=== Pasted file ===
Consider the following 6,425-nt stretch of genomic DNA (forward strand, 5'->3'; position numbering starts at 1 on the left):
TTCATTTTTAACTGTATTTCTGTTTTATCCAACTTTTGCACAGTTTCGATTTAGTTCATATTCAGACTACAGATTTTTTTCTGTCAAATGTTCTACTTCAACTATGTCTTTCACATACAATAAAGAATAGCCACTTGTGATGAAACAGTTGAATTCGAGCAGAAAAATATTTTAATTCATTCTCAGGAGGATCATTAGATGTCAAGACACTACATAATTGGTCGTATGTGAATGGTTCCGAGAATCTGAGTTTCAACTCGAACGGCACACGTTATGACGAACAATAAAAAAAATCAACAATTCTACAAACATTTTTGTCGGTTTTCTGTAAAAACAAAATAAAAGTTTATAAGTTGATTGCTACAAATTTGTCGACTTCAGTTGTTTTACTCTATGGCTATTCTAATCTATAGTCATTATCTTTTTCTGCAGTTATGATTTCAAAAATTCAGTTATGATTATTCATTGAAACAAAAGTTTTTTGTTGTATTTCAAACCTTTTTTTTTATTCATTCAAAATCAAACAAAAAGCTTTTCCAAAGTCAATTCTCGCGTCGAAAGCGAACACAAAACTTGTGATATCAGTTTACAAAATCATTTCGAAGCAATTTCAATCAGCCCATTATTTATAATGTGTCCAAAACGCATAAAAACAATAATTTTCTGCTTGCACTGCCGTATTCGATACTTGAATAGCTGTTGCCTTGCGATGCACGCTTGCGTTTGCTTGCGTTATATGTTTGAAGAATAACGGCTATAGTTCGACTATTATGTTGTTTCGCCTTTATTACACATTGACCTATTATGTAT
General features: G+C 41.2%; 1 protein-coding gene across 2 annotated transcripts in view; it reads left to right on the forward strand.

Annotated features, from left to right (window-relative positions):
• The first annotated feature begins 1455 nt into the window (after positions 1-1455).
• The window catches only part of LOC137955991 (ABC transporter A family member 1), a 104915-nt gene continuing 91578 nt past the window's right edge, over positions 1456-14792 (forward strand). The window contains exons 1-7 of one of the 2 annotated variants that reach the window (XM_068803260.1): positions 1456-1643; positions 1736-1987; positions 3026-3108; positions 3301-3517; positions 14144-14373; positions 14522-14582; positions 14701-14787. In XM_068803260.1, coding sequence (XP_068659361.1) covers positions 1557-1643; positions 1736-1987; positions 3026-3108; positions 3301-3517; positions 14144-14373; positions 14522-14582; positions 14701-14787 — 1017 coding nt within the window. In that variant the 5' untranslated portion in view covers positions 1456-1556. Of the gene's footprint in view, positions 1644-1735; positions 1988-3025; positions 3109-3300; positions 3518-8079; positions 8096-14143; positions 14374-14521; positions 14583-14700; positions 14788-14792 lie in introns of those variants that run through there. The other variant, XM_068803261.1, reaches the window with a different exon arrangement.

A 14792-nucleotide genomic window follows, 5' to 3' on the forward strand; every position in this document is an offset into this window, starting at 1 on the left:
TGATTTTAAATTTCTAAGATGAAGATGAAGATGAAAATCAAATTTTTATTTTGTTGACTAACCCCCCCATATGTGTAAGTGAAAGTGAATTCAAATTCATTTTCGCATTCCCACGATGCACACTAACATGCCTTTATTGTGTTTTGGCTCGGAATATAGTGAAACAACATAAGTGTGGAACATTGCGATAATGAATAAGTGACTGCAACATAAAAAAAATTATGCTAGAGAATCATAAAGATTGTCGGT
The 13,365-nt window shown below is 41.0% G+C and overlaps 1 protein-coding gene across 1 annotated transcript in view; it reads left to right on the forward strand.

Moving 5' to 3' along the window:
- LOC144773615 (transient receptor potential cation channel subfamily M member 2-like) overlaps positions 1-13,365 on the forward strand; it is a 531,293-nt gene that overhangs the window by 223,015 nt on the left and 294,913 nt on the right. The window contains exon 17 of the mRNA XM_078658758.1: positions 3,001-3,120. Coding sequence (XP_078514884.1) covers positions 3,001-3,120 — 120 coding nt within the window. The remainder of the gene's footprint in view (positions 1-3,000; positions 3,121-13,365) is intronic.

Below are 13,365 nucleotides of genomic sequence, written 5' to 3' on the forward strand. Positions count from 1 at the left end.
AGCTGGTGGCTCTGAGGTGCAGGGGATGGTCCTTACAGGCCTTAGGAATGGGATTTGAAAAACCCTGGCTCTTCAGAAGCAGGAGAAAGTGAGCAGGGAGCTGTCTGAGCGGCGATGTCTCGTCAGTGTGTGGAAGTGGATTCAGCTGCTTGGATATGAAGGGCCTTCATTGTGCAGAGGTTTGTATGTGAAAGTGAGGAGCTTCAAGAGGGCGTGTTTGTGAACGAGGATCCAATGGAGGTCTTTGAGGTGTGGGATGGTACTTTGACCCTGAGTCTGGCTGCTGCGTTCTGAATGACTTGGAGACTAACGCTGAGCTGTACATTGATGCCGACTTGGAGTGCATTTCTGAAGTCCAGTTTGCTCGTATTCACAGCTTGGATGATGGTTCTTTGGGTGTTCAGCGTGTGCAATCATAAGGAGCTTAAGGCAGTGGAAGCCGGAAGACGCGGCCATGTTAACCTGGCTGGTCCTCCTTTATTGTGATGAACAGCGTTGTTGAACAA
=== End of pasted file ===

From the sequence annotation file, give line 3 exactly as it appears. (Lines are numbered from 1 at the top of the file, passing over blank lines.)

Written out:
General features: G+C 41.2%; 1 protein-coding gene across 2 annotated transcripts in view; it reads left to right on the forward strand.